Think of five recent situations when your anti-self was in control. Write down how it behaved and then compare it to what your best self would’ve done. Keeping that in mind will help you step back and make better decisions when you’re triggered rather than simply losing it. You might find this tough at first, but with practice, it can become second nature.

Fear is the enemy of your best self but it can be conquered with honesty.


Becoming your best self is a journey. That means you’ll face obstacles along the way. If you want to reach your destination, you’ll need to avoid potholes and other hazards. And the biggest obstacle you’ll encounter is fear.


The best way to overcome it? Face up to it and be honest with yourself.

Remember, fear is a habitual liar. It whispers in your ear that you’re not good enough or that other people are judging you. Eventually, you end up with an entirely distorted view of the world and waste precious time and brainpower mulling over what-ifs. That means you’ll become so consumed by worries about hypotheticals that you won’t get anything positive done.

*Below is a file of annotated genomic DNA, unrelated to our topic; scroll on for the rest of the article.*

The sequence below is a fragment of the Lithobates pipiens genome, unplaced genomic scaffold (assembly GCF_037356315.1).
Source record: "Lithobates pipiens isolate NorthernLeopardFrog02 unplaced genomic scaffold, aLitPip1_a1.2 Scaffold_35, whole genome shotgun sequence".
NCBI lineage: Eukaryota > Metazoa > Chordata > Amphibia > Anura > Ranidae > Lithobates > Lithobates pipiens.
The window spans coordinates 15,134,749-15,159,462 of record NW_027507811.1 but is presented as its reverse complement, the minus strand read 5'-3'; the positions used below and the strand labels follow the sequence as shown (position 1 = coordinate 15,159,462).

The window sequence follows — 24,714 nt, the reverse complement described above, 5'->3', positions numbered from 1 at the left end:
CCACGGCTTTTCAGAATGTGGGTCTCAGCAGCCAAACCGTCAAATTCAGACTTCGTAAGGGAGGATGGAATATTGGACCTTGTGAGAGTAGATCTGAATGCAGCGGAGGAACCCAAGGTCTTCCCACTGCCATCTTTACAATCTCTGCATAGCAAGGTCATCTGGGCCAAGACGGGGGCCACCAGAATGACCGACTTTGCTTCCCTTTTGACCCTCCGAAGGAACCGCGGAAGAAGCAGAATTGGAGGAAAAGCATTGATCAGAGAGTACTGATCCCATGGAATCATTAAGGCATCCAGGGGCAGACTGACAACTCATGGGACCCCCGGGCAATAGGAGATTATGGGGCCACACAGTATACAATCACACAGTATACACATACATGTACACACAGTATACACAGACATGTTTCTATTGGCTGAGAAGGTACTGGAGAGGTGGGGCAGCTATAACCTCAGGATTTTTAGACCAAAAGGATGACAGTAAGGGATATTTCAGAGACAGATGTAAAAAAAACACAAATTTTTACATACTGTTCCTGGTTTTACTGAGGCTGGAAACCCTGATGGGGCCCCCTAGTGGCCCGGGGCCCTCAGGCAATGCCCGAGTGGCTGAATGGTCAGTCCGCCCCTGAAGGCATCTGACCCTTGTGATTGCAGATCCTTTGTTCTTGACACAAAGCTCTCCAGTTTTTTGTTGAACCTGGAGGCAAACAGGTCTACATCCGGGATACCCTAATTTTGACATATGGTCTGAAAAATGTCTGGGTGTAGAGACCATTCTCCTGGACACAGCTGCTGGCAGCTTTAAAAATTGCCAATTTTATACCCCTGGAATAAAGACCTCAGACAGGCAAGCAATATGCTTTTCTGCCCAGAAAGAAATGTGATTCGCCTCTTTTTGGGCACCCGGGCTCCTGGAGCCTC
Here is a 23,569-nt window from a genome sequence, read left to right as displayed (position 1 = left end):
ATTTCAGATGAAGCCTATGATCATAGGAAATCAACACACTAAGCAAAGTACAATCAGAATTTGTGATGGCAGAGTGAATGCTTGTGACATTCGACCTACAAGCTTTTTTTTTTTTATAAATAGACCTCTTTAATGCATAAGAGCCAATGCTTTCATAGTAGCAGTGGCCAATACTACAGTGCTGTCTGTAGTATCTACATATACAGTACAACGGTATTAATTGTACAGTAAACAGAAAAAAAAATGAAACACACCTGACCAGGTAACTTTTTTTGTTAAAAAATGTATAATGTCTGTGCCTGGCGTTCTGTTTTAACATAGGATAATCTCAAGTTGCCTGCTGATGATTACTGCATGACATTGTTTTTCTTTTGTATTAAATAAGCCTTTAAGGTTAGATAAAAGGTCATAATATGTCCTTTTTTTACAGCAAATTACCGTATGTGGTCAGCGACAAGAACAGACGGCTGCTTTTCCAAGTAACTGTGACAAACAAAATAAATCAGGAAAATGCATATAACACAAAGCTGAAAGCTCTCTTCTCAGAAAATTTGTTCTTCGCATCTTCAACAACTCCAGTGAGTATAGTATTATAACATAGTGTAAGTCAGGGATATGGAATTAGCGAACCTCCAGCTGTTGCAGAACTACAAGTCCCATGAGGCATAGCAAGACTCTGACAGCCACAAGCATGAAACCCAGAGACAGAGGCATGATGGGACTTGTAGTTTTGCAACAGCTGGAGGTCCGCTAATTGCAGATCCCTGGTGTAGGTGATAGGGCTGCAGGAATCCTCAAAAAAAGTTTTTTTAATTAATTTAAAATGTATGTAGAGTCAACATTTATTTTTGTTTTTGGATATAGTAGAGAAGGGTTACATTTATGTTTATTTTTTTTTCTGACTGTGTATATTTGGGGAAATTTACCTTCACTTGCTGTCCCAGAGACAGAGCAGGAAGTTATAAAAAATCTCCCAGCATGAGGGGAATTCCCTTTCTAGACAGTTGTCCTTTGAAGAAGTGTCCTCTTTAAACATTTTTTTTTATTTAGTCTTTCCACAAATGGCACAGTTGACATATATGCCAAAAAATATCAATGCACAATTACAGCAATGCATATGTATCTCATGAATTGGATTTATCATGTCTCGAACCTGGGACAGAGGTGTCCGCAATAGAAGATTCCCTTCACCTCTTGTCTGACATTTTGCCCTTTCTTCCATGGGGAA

But here’s the good news: there are a couple of simple strategies to put your fears into perspective. The first step is to identify them. Grab a pen and write out this question: “What are the fears that have held me back from making changes to my life?” Take a close look at your answers – is there an overarching theme? Are you terrified of failure, for example, or what people think about you?

Now you’re ready for the next step: putting your fears to the test. Like any other muscle, the brain can be trained. Negative thinking, however, usually means that you’re focusing on fear, rather than solutions. What you need is an action plan to beat fear, and here’s how.